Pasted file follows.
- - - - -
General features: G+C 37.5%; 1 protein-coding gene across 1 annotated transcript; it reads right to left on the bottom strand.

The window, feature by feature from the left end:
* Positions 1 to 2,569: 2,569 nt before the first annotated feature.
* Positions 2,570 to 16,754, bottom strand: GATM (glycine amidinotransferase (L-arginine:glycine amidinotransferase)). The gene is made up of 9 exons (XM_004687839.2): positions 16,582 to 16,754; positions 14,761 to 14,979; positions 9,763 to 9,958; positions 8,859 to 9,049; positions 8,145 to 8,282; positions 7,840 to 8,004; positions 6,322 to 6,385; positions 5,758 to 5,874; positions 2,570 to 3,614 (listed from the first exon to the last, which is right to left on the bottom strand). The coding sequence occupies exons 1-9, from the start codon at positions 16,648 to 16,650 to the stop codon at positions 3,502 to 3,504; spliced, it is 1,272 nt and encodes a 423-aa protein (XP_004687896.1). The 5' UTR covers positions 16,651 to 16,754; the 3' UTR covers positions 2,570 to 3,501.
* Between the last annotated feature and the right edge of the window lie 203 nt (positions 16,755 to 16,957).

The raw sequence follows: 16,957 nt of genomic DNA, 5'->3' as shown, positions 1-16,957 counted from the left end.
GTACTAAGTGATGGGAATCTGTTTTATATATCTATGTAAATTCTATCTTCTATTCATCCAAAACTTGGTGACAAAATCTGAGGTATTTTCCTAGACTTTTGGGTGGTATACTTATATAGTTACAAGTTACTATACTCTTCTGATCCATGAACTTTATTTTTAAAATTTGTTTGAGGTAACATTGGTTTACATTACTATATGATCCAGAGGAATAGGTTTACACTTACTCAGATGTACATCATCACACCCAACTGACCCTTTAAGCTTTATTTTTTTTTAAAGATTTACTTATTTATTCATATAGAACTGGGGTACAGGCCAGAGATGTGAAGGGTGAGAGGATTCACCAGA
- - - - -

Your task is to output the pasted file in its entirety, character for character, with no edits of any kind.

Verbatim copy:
General features: G+C 37.5%; 1 protein-coding gene across 1 annotated transcript; it reads right to left on the bottom strand.

The window, feature by feature from the left end:
* Positions 1 to 2,569: 2,569 nt before the first annotated feature.
* Positions 2,570 to 16,754, bottom strand: GATM (glycine amidinotransferase (L-arginine:glycine amidinotransferase)). The gene is made up of 9 exons (XM_004687839.2): positions 16,582 to 16,754; positions 14,761 to 14,979; positions 9,763 to 9,958; positions 8,859 to 9,049; positions 8,145 to 8,282; positions 7,840 to 8,004; positions 6,322 to 6,385; positions 5,758 to 5,874; positions 2,570 to 3,614 (listed from the first exon to the last, which is right to left on the bottom strand). The coding sequence occupies exons 1-9, from the start codon at positions 16,648 to 16,650 to the stop codon at positions 3,502 to 3,504; spliced, it is 1,272 nt and encodes a 423-aa protein (XP_004687896.1). The 5' UTR covers positions 16,651 to 16,754; the 3' UTR covers positions 2,570 to 3,501.
* Between the last annotated feature and the right edge of the window lie 203 nt (positions 16,755 to 16,957).

The raw sequence follows: 16,957 nt of genomic DNA, 5'->3' as shown, positions 1-16,957 counted from the left end.
GTACTAAGTGATGGGAATCTGTTTTATATATCTATGTAAATTCTATCTTCTATTCATCCAAAACTTGGTGACAAAATCTGAGGTATTTTCCTAGACTTTTGGGTGGTATACTTATATAGTTACAAGTTACTATACTCTTCTGATCCATGAACTTTATTTTTAAAATTTGTTTGAGGTAACATTGGTTTACATTACTATATGATCCAGAGGAATAGGTTTACACTTACTCAGATGTACATCATCACACCCAACTGACCCTTTAAGCTTTATTTTTTTTTAAAGATTTACTTATTTATTCATATAGAACTGGGGTACAGGCCAGAGATGTGAAGGGTGAGAGGATTCACCAGA